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Archive for April 10th, 2012|Daily archive page

Weekly Redistricting Roundup

In Redistricting on April 10, 2012 at 3:15 pm

Little in the way of redistricting action occurred during the past week. We see updates in only three states: Florida, New Hampshire and Ohio.

FLORIDA (current delegation: 19R-6D; gains two seats) – Attorney General Pam Bondi (R) referred, as is her duty, the new state Senate map to the Florida Supreme Court for its approval. The court struck down the original plan, so this new version is designed to address the legal problems as defined in the previous ruling. The eventual high court action regarding the state Senate map could, in some ways, be a precursor to what happens when the congressional map makes its way to the state Supreme Court from the district courts. Under Florida redistricting law, the state legislative maps automatically are referred to the state Supreme Court for legal review prior to being sent to the US Department of Justice for pre-clearance, but the congressional map must follow the normal course of legal complaint. Litigation is underway on the new 27-district Florida congressional map in response to a citizens lawsuit. A Leon County District court is hearing the case. We can undoubtedly expect an appeal to the higher courts irrespective of what is contained in the eventual Leon County ruling. The Florida primary is scheduled for Aug. 14. A final decision relating to the congressional map will likely occur just prior to the state’s June 8 candidate filing deadline.

NEW HAMPSHIRE (current delegation: 2R) – Little occurred this week in reference to passing the state’s two-district congressional map (the measure still awaits a vote before the state House), but New Hampshire officials did announce that the state is again applying for a “bail out” from the Voting Rights Act. In a quirk of the Voting Rights Act formula that requires states to be placed under its jurisdiction if voter turnout falls below certain levels, New Hampshire, despite having only a 6.1 percent minority population, is a Voting Rights-covered state because several of its localities fell under the turnout formula trigger during a particular election. New Hampshire has asked for the “bail out” – the legal process that allows states to escape VRA jurisdiction if they can show no voting rights transgressions for a 10-year period – before, but failed to see it granted.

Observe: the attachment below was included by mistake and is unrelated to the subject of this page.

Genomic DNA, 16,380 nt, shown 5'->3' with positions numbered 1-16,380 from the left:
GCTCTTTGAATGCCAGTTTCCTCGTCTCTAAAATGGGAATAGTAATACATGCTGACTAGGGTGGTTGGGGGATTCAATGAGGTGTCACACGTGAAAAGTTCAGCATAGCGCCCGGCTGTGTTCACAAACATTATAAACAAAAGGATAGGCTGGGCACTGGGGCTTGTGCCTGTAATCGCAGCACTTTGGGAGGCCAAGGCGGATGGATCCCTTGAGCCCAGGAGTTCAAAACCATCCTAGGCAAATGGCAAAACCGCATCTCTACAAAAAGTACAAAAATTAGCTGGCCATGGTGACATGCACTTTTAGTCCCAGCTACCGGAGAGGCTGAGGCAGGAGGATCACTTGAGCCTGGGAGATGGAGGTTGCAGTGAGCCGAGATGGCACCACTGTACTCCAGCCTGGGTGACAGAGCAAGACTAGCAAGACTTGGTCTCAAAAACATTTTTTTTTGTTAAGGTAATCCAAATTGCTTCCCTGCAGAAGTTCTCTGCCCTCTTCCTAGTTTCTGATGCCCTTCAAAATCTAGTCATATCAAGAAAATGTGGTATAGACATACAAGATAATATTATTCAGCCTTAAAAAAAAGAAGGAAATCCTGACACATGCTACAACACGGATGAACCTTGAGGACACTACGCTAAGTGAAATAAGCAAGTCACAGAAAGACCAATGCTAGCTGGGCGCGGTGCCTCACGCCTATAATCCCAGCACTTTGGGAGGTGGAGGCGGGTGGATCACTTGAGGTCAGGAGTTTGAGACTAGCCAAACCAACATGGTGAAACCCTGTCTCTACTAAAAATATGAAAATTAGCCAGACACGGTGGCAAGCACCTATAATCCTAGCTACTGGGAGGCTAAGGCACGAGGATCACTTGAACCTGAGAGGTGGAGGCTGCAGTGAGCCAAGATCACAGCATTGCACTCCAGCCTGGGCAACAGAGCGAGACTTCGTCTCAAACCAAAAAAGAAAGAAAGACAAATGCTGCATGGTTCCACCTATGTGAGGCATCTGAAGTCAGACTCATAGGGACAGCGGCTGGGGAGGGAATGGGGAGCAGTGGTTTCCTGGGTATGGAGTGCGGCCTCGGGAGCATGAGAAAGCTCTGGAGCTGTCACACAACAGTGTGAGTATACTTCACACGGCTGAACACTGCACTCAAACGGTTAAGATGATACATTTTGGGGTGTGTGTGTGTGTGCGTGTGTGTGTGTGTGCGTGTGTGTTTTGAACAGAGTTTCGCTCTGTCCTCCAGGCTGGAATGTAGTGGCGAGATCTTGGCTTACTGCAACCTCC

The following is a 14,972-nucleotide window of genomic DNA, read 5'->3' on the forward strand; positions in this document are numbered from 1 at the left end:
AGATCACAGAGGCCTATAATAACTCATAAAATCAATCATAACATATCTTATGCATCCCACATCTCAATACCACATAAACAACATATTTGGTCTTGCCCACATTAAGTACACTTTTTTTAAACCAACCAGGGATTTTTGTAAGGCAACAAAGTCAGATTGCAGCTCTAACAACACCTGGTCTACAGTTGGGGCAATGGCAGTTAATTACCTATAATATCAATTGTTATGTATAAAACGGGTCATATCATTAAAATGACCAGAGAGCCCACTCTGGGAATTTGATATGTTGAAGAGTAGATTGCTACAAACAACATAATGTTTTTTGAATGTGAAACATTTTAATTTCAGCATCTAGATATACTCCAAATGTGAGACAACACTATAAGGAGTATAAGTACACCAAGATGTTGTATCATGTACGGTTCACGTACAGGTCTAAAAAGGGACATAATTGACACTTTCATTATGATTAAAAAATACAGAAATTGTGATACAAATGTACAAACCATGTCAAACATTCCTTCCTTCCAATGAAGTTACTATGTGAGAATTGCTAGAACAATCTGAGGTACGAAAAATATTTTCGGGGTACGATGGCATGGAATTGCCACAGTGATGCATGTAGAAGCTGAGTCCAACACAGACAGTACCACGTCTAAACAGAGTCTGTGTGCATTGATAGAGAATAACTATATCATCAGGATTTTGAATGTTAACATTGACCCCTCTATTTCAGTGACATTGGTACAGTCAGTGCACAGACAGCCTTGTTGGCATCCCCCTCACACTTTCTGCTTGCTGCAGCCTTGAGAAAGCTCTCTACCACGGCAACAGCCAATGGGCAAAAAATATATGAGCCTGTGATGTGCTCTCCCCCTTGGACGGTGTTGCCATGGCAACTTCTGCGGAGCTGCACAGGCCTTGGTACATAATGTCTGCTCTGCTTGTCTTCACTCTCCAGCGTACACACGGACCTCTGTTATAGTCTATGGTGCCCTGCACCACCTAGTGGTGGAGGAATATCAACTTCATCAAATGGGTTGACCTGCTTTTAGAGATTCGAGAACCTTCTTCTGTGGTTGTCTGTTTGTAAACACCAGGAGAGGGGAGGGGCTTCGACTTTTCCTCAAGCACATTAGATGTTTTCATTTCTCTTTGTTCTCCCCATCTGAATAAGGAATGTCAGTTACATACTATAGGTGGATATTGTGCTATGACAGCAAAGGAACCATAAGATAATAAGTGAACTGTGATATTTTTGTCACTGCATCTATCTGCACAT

OHIO (current delegation 13R-5D; loses two seats) – Organizers attempting to qualify a ballot referendum to institute a new 12-member citizens redistricting commission in order to divert the power away from state legislators, have obtained Ohio Ballot Board legal status and now can begin collecting petition signatures. To be placed on the November 2012 ballot, a measure must obtain just over 386,000 valid signatures from Ohio registered voters by July 4. Upon qualifying and receiving majority voter approval, the new Ohio Citizens Independent Redistricting Commission would assume control over the political re-drawing process in 2021.

Polls Show Utah Sen. Hatch With Varying Support

In Senate on April 10, 2012 at 11:42 am

Last week, Utah Sen. Orrin Hatch (R) released his internal poll of 335 delegates to the Utah State Republican Convention depicting him to be in strong shape. In Utah, the statewide party meeting has the power to nominate candidates for elective office sans a primary election. According to the Dan Jones Associates poll (March 27-29) conducted for the Hatch campaign, the senator holds a 62-16 percent lead over former state Sen. Dan Liljenquist, his main rival for the GOP nomination. If the convention delegates give 60 percent of their votes to one candidate, that individual is nominated. If no one attains such a support level, the top two candidates above 40 percent are forced into a June 26 primary.

But a new outside organization poll, the Strong Utah Super PAC that ironically supports Sen. Hatch, reveals different numbers. This data, conducted by the NSON Opinion Strategy firm based in Salt Lake City (April 2-3; 400 Republican Utah convention delegates), still gives Hatch a strong lead but shows him well below the 60 percent mark. According to the NSON results, the senator leads Liljenquist 50-19 percent.

While the two surveys both portray Hatch as the clear front-runner, there is serious doubt as to whether he can win renomination without going to a primary election. You will remember that former Sen. Bob Bennett (R-UT) lost his bid for re-election in 2010 because he failed to even qualify for the primary. A strong Hatch campaign has probably prevented a recurrence of a Bennett-style result, but it does appear that he has yet to secure enough votes to again win nomination through the convention process. The Utah State Republican convention convenes Saturday, April 21.